As the school year proceeds, Williamsburg-James City County Public Schools’ transportation department continues to try and fill a gap in bus drivers.
“We’ve had shortages along with every other school system,” said John Lambusta, director of transportation for WJCC. “We are still able to function properly, but we are doubling up our buses on certain routes on certain days.”
Lambusta said the transportation department oversees 11,000 students going to and from school each day. However, over the past few years this has become more difficult as the shortage of qualified bus drivers persists.
Short-term solutions to the problem are to either double-up routes, where students from previously separate routes ride together, or to double-back routes, where buses drop students off and then go back out for the other students.
Doubling-back on a route takes significantly more time, Lambusta said, so the department is placing more students on the buses.
Each bus has 26 seats — at the elementary school level, that means limiting buses to three students a seat, up to 77 students on one bus, and at the middle and high school level, it means two students in each seat, up to 52 students.
“We always do it safely, it’s never over-crowded,” Lambusta said. “We never let our children stand on the aisles or stairwell. If there is overcrowding, we will call a second bus.”
Lambusta said the district is constantly working to recruit more drivers but they’re still not totally filling the need. In addition to advertising, he said the district will go to job fairs and put out notifications for positions through the Human Resources department.
According to WJCC 2017-2018 pay grade classifications, school bus drivers make $12.26 per hour.
Lambusta said he doesn’t know the exact cause of the shortage, but he has heard from drivers that it’s because of a strong economy. When the national and local economy is weaker and jobs are harder to find, he said it tends to be easier to fill the positions.
But in the near future, there might be a little bit of an ease on the issue.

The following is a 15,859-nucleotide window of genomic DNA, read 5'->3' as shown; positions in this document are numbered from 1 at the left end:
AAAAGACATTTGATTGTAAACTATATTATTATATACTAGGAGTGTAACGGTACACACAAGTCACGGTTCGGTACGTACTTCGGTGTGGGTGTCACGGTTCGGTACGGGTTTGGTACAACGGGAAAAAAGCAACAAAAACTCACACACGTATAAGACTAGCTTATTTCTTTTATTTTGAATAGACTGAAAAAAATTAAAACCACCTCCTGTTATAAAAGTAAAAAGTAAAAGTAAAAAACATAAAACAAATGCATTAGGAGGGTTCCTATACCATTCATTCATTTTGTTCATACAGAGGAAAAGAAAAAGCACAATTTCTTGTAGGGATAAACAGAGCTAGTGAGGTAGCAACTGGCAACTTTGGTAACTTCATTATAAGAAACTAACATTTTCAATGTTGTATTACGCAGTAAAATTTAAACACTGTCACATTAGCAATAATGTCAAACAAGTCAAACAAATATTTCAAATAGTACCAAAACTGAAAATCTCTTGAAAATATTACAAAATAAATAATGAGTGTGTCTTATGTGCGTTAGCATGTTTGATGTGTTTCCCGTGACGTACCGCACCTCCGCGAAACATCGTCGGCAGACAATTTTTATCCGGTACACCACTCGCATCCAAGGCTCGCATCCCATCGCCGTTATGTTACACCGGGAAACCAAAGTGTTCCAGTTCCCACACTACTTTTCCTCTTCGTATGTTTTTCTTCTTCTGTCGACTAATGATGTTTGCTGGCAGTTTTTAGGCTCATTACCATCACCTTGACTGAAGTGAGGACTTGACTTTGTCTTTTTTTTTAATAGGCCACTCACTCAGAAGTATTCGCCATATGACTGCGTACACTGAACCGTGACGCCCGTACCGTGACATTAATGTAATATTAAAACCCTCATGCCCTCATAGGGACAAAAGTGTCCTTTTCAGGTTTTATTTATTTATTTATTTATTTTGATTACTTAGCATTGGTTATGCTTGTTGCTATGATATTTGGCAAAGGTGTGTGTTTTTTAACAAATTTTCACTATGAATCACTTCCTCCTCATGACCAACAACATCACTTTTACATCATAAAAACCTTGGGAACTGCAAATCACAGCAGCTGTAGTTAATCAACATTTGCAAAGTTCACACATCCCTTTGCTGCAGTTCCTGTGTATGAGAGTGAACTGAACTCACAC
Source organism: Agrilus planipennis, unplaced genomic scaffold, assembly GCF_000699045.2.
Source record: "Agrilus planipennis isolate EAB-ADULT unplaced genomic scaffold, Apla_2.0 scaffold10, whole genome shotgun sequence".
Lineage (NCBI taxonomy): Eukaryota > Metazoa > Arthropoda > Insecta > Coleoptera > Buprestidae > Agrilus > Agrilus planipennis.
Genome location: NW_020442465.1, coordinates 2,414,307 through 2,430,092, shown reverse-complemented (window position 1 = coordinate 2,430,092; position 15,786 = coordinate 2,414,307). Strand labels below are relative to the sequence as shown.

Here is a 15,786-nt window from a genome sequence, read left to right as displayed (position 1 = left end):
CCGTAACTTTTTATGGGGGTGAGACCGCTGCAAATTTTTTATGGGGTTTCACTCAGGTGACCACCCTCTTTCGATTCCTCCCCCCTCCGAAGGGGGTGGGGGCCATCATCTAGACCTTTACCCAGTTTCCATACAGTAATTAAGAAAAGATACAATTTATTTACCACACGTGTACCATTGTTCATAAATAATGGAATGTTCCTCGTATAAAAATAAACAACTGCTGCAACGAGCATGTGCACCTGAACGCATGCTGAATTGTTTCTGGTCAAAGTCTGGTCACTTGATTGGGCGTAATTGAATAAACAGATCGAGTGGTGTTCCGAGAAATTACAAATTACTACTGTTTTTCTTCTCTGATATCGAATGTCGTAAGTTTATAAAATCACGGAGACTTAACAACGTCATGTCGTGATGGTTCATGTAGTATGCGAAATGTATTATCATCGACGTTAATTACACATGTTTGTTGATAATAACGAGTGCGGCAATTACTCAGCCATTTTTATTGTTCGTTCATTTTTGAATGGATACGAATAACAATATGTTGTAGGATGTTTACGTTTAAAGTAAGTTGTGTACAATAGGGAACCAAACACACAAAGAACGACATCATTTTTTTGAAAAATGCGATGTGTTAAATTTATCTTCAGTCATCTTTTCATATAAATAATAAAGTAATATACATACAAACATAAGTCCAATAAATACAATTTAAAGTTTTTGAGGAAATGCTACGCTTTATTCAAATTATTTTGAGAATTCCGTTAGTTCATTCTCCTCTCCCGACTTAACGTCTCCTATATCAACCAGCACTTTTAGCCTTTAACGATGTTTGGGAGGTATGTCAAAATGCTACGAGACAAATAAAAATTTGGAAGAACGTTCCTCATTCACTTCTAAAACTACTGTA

On Oct. 14, the department will be hosting a driver’s training class for seven potential candidates, he said. Even with that training, it doesn’t mean that the drivers will automatically fill the positions. They have to pass a series of background checks and drug testing in addition to a three-week training process.
If all goes well, Lambusta said they expect to have at least a few new drivers with the department by November.
In the meantime, Lambusta said he recognizes the concern of parents in getting their children to school safely and on time.
“We certainly have had late buses,” he said. “It’s something we continue to try to refine and improve on with our routing and timing. But it’s nothing unique to WJCC; if you talk to any operation at any school, late buses will be on the list of issues.”
To help know when buses might be late or routes will be changed, parents can download the Here Comes the Bus app, which tracks the route and arrival times of buses in the district.
Additionally, parents can stay up-to-date through the department’s Twitter feeds, where bus information is relayed on a daily basis. While this doesn’t necessarily stop the buses from being late altogether, it does provide parents with an idea of when their child can expect transportation.
“I don’t think there is any other office in the school system that puts in as many hours as we do,” Lambusta said. “We all want to make sure we do things as safely and efficiently as possible.”